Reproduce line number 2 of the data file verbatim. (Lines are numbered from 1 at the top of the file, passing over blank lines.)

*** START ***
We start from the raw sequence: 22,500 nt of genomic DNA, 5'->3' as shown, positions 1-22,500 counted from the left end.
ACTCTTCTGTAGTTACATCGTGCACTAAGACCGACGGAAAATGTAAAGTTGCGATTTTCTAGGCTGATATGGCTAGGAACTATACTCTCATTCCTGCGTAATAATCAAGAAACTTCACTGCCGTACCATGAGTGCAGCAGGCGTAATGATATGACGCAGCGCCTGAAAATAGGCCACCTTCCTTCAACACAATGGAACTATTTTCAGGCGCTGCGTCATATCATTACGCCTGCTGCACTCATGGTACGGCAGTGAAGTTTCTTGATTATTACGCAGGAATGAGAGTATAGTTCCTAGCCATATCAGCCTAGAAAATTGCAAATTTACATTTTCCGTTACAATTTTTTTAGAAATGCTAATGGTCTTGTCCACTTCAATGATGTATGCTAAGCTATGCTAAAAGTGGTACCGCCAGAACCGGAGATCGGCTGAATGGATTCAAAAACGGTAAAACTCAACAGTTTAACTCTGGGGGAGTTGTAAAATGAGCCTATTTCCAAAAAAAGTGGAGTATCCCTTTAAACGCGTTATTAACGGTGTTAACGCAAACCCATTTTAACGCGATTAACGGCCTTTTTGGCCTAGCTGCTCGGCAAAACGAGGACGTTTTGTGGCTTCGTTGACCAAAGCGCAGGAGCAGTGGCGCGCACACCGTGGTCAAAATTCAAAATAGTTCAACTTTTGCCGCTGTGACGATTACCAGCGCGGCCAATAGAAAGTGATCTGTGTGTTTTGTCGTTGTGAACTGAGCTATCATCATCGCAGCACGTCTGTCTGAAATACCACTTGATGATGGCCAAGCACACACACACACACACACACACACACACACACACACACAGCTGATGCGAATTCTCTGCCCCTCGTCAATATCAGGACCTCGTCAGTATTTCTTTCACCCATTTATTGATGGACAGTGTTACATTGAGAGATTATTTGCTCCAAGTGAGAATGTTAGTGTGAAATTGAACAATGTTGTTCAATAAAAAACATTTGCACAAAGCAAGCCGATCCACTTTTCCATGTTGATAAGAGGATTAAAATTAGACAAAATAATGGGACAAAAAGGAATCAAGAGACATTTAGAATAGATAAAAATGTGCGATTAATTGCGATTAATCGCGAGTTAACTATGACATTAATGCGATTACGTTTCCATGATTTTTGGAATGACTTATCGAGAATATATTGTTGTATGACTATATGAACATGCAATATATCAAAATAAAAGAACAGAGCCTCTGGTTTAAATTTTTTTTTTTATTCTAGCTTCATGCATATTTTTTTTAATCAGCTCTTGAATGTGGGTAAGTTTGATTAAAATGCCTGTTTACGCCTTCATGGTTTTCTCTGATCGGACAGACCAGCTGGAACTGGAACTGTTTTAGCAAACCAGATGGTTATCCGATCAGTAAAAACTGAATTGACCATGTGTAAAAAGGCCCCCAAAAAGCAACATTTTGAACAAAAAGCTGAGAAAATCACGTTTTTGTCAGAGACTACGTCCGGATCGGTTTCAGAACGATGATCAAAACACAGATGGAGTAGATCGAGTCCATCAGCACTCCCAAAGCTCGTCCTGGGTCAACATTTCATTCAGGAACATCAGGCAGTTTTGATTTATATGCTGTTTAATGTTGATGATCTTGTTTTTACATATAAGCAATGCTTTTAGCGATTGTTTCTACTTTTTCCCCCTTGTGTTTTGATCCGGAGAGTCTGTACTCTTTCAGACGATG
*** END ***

ACTCTTCTGTAGTTACATCGTGCACTAAGACCGACGGAAAATGTAAAGTTGCGATTTTCTAGGCTGATATGGCTAGGAACTATACTCTCATTCCTGCGTAATAATCAAGAAACTTCACTGCCGTACCATGAGTGCAGCAGGCGTAATGATATGACGCAGCGCCTGAAAATAGGCCACCTTCCTTCAACACAATGGAACTATTTTCAGGCGCTGCGTCATATCATTACGCCTGCTGCACTCATGGTACGGCAGTGAAGTTTCTTGATTATTACGCAGGAATGAGAGTATAGTTCCTAGCCATATCAGCCTAGAAAATTGCAAATTTACATTTTCCGTTACAATTTTTTTAGAAATGCTAATGGTCTTGTCCACTTCAATGATGTATGCTAAGCTATGCTAAAAGTGGTACCGCCAGAACCGGAGATCGGCTGAATGGATTCAAAAACGGTAAAACTCAACAGTTTAACTCTGGGGGAGTTGTAAAATGAGCCTATTTCCAAAAAAAGTGGAGTATCCCTTTAAACGCGTTATTAACGGTGTTAACGCAAACCCATTTTAACGCGATTAACGGCCTTTTTGGCCTAGCTGCTCGGCAAAACGAGGACGTTTTGTGGCTTCGTTGACCAAAGCGCAGGAGCAGTGGCGCGCACACCGTGGTCAAAATTCAAAATAGTTCAACTTTTGCCGCTGTGACGATTACCAGCGCGGCCAATAGAAAGTGATCTGTGTGTTTTGTCGTTGTGAACTGAGCTATCATCATCGCAGCACGTCTGTCTGAAATACCACTTGATGATGGCCAAGCACACACACACACACACACACACACACACACACACACACAGCTGATGCGAATTCTCTGCCCCTCGTCAATATCAGGACCTCGTCAGTATTTCTTTCACCCATTTATTGATGGACAGTGTTACATTGAGAGATTATTTGCTCCAAGTGAGAATGTTAGTGTGAAATTGAACAATGTTGTTCAATAAAAAACATTTGCACAAAGCAAGCCGATCCACTTTTCCATGTTGATAAGAGGATTAAAATTAGACAAAATAATGGGACAAAAAGGAATCAAGAGACATTTAGAATAGATAAAAATGTGCGATTAATTGCGATTAATCGCGAGTTAACTATGACATTAATGCGATTACGTTTCCATGATTTTTGGAATGACTTATCGAGAATATATTGTTGTATGACTATATGAACATGCAATATATCAAAATAAAAGAACAGAGCCTCTGGTTTAAATTTTTTTTTTTATTCTAGCTTCATGCATATTTTTTTTAATCAGCTCTTGAATGTGGGTAAGTTTGATTAAAATGCCTGTTTACGCCTTCATGGTTTTCTCTGATCGGACAGACCAGCTGGAACTGGAACTGTTTTAGCAAACCAGATGGTTATCCGATCAGTAAAAACTGAATTGACCATGTGTAAAAAGGCCCCCAAAAAGCAACATTTTGAACAAAAAGCTGAGAAAATCACGTTTTTGTCAGAGACTACGTCCGGATCGGTTTCAGAACGATGATCAAAACACAGATGGAGTAGATCGAGTCCATCAGCACTCCCAAAGCTCGTCCTGGGTCAACATTTCATTCAGGAACATCAGGCAGTTTTGATTTATATGCTGTTTAATGTTGATGATCTTGTTTTTACATATAAGCAATGCTTTTAGCGATTGTTTCTACTTTTTCCCCCTTGTGTTTTGATCCGGAGAGTCTGTACTCTTTCAGACGATG